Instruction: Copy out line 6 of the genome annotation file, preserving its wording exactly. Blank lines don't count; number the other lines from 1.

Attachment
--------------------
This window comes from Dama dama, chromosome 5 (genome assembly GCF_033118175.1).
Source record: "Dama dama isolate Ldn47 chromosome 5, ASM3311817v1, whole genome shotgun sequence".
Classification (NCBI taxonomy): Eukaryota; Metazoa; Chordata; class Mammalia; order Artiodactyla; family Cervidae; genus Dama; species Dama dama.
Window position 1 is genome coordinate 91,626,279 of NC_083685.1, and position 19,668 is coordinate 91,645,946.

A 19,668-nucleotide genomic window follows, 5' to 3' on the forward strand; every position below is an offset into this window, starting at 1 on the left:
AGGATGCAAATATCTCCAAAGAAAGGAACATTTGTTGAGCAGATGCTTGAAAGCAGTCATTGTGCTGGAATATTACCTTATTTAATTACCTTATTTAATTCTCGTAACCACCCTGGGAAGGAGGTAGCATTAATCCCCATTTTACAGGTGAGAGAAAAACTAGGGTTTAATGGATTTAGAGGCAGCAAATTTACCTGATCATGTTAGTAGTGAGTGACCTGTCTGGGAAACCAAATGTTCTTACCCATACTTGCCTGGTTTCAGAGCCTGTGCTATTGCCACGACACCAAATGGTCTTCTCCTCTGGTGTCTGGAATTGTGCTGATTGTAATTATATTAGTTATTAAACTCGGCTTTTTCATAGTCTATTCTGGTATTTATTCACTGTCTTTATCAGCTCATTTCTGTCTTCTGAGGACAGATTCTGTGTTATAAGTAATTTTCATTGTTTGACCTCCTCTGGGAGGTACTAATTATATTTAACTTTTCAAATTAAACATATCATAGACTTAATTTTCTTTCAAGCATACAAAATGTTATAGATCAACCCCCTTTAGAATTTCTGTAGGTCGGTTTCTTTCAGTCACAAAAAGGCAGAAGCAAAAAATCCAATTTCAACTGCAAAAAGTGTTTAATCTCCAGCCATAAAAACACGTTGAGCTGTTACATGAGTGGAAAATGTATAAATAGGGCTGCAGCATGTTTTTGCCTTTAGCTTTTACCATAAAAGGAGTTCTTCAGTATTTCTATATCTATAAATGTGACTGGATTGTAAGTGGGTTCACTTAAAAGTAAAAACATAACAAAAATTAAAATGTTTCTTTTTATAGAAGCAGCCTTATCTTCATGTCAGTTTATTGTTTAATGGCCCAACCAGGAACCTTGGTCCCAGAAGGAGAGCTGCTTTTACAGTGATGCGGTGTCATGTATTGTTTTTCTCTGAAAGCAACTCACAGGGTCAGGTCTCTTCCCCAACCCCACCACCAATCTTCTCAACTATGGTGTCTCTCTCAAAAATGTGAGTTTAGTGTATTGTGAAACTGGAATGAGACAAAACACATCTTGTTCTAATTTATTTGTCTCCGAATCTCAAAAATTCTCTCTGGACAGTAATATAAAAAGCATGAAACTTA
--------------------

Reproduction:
AGGATGCAAATATCTCCAAAGAAAGGAACATTTGTTGAGCAGATGCTTGAAAGCAGTCATTGTGCTGGAATATTACCTTATTTAATTACCTTATTTAATTCTCGTAACCACCCTGGGAAGGAGGTAGCATTAATCCCCATTTTACAGGTGAGAGAAAAACTAGGGTTTAATGGATTTAGAGGCAGCAAATTTACCTGATCATGTTAGTAGTGAGTGACCTGTCTGGGAAACCAAATGTTCTTACCCATACTTGCCTGGTTTCAGAGCCTGTGCTATTGCCACGACACCAAATGGTCTTCTCCTCTGGTGTCTGGAATTGTGCTGATTGTAATTATATTAGTTATTAAACTCGGCTTTTTCATAGTCTATTCTGGTATTTATTCACTGTCTTTATCAGCTCATTTCTGTCTTCTGAGGACAGATTCTGTGTTATAAGTAATTTTCATTGTTTGACCTCCTCTGGGAGGTACTAATTATATTTAACTTTTCAAATTAAACATATCATAGACTTAATTTTCTTTCAAGCATACAAAATGTTATAGATCAACCCCCTTTAGAATTTCTGTAGGTCGGTTTCTTTCAGTCACAAAAAGGCAGAAGCAAAAAATCCAATTTCAACTGCAAAAAGTGTTTAATCTCCAGCCATAAAAACACGTTGAGCTGTTACATGAGTGGAAAATGTATAAATAGGGCTGCAGCATGTTTTTGCCTTTAGCTTTTACCATAAAAGGAGTTCTTCAGTATTTCTATATCTATAAATGTGACTGGATTGTAAGTGGGTTCACTTAAAAGTAAAAACATAACAAAAATTAAAATGTTTCTTTTTATAGAAGCAGCCTTATCTTCATGTCAGTTTATTGTTTAATGGCCCAACCAGGAACCTTGGTCCCAGAAGGAGAGCTGCTTTTACAGTGATGCGGTGTCATGTATTGTTTTTCTCTGAAAGCAACTCACAGGGTCAGGTCTCTTCCCCAACCCCACCACCAATCTTCTCAACTATGGTGTCTCTCTCAAAAATGTGAGTTTAGTGTATTGTGAAACTGGAATGAGACAAAACACATCTTGTTCTAATTTATTTGTCTCCGAATCTCAAAAATTCTCTCTGGACAGTAATATAAAAAGCATGAAACTTA